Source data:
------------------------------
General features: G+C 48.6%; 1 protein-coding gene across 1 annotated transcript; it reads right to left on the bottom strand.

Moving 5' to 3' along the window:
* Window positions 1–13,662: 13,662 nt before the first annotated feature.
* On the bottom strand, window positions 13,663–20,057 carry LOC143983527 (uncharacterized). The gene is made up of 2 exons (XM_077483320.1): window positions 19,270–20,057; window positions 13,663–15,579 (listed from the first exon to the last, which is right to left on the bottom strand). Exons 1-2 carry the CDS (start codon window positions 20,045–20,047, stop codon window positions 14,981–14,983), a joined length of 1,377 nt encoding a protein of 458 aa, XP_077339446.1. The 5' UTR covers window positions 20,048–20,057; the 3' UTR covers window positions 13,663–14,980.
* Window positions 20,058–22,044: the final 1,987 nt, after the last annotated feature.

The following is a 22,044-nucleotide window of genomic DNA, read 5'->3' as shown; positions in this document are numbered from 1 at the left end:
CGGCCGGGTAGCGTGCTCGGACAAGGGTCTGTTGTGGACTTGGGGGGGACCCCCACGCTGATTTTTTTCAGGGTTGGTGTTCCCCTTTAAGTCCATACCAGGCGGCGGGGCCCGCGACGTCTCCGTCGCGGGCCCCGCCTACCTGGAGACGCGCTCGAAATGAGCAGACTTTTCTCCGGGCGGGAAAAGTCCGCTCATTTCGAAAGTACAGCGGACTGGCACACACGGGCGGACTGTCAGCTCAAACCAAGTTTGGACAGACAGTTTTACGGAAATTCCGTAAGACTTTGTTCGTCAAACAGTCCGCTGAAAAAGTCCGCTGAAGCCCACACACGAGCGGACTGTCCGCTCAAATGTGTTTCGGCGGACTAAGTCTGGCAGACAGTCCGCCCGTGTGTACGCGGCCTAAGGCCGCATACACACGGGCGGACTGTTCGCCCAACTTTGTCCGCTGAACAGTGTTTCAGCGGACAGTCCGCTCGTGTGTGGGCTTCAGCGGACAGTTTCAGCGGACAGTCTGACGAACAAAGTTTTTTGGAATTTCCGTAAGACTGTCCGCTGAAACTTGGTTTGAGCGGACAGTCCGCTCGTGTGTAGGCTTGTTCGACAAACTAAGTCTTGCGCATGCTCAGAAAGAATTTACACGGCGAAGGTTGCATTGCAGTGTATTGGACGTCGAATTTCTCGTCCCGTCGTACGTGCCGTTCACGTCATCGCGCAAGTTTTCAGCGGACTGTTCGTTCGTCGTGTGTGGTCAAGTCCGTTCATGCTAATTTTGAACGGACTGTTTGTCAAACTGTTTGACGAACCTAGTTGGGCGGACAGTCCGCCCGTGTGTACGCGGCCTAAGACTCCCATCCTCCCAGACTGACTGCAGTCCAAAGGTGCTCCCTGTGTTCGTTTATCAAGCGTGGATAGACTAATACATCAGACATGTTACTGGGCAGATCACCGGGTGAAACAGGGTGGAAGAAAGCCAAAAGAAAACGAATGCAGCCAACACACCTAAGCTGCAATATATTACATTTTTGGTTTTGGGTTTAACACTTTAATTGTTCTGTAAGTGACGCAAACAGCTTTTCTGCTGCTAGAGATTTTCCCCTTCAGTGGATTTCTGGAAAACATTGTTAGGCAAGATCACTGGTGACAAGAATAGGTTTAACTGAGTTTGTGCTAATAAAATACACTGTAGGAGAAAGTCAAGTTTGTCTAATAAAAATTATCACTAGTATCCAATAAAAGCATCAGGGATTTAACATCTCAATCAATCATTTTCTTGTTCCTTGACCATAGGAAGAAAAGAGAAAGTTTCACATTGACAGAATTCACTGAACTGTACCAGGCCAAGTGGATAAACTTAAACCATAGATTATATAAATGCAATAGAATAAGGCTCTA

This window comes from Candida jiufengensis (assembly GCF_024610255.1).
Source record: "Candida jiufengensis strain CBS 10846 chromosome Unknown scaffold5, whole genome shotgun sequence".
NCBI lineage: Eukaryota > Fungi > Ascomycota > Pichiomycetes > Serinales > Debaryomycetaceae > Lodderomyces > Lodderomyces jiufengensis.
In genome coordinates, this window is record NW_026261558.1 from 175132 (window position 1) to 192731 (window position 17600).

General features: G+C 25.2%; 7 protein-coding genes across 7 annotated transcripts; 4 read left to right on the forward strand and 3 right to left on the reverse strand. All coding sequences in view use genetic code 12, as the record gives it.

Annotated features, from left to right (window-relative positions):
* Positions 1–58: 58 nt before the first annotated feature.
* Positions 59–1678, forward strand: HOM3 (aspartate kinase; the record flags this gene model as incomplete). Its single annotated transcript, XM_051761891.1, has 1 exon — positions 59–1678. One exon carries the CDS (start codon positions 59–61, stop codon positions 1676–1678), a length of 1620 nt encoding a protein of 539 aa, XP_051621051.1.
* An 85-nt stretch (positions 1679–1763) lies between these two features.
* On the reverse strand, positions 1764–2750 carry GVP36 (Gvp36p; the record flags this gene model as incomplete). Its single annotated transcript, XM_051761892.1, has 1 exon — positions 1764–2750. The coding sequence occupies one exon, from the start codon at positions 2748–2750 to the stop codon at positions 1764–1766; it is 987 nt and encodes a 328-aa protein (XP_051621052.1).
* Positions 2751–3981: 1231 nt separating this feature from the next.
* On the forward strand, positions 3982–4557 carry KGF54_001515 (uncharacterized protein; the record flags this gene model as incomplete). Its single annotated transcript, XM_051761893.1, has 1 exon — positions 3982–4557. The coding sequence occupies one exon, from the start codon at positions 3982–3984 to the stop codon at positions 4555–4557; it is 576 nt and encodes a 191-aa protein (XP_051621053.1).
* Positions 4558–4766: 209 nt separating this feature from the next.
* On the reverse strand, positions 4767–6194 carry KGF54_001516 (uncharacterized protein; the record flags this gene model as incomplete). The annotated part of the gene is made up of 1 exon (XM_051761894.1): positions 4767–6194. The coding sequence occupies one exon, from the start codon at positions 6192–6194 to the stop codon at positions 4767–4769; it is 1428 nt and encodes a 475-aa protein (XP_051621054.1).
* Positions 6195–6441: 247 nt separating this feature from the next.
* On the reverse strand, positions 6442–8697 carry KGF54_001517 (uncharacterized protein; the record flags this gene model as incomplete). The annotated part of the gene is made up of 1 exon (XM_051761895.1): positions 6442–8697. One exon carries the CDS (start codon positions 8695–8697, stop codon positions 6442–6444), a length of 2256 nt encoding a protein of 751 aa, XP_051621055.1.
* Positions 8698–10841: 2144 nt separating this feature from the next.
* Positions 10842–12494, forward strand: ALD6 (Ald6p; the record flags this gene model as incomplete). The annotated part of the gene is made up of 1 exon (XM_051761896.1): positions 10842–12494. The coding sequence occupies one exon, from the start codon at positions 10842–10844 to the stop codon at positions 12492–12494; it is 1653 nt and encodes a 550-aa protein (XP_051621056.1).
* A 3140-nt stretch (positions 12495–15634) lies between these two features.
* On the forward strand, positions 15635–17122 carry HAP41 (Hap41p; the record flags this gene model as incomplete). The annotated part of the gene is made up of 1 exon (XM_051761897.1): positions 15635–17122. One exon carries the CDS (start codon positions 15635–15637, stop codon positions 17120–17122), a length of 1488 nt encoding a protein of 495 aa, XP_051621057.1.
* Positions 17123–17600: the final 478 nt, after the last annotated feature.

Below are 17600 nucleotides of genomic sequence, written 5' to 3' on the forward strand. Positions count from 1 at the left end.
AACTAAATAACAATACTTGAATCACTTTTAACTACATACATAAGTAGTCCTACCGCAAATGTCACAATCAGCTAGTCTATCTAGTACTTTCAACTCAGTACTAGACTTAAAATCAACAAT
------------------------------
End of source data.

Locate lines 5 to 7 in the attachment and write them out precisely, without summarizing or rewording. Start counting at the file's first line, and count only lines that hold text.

* Window positions 20,058–22,044: the final 1,987 nt, after the last annotated feature.

The following is a 22,044-nucleotide window of genomic DNA, read 5'->3' as shown; positions in this document are numbered from 1 at the left end:
CGGCCGGGTAGCGTGCTCGGACAAGGGTCTGTTGTGGACTTGGGGGGGACCCCCACGCTGATTTTTTTCAGGGTTGGTGTTCCCCTTTAAGTCCATACCAGGCGGCGGGGCCCGCGACGTCTCCGTCGCGGGCCCCGCCTACCTGGAGACGCGCTCGAAATGAGCAGACTTTTCTCCGGGCGGGAAAAGTCCGCTCATTTCGAAAGTACAGCGGACTGGCACACACGGGCGGACTGTCAGCTCAAACCAAGTTTGGACAGACAGTTTTACGGAAATTCCGTAAGACTTTGTTCGTCAAACAGTCCGCTGAAAAAGTCCGCTGAAGCCCACACACGAGCGGACTGTCCGCTCAAATGTGTTTCGGCGGACTAAGTCTGGCAGACAGTCCGCCCGTGTGTACGCGGCCTAAGGCCGCATACACACGGGCGGACTGTTCGCCCAACTTTGTCCGCTGAACAGTGTTTCAGCGGACAGTCCGCTCGTGTGTGGGCTTCAGCGGACAGTTTCAGCGGACAGTCTGACGAACAAAGTTTTTTGGAATTTCCGTAAGACTGTCCGCTGAAACTTGGTTTGAGCGGACAGTCCGCTCGTGTGTAGGCTTGTTCGACAAACTAAGTCTTGCGCATGCTCAGAAAGAATTTACACGGCGAAGGTTGCATTGCAGTGTATTGGACGTCGAATTTCTCGTCCCGTCGTACGTGCCGTTCACGTCATCGCGCAAGTTTTCAGCGGACTGTTCGTTCGTCGTGTGTGGTCAAGTCCGTTCATGCTAATTTTGAACGGACTGTTTGTCAAACTGTTTGACGAACCTAGTTGGGCGGACAGTCCGCCCGTGTGTACGCGGCCTAAGACTCCCATCCTCCCAGACTGACTGCAGTCCAAAGGTGCTCCCTGTGTTCGTTTATCAAGCGTGGATAGACTAATACATCAGACATGTTACTGGGCAGATCACCGGGTGAAACAGGGTGGAAGAAAGCCAAAAGAAAACGAATGCAGCCAACACACCTAAGCTGCAATATATTACATTTTTGGTTTTGGGTTTAACACTTTAATTGTTCTGTAAGTGACGCAAACAGCTTTTCTGCTGCTAGAGATTTTCCCCTTCAGTGGATTTCTGGAAAACATTGTTAGGCAAGATCACTGGTGACAAGAATAGGTTTAACTGAGTTTGTGCTAATAAAATACACTGTAGGAGAAAGTCAAGTTTGTCTAATAAAAATTATCACTAGTATCCAATAAAAGCATCAGGGATTTAACATCTCAATCAATCATTTTCTTGTTCCTTGACCATAGGAAGAAAAGAGAAAGTTTCACATTGACAGAATTCACTGAACTGTACCAGGCCAAGTGGATAAACTTAAACCATAGATTATATAAATGCAATAGAATAAGGCTCTA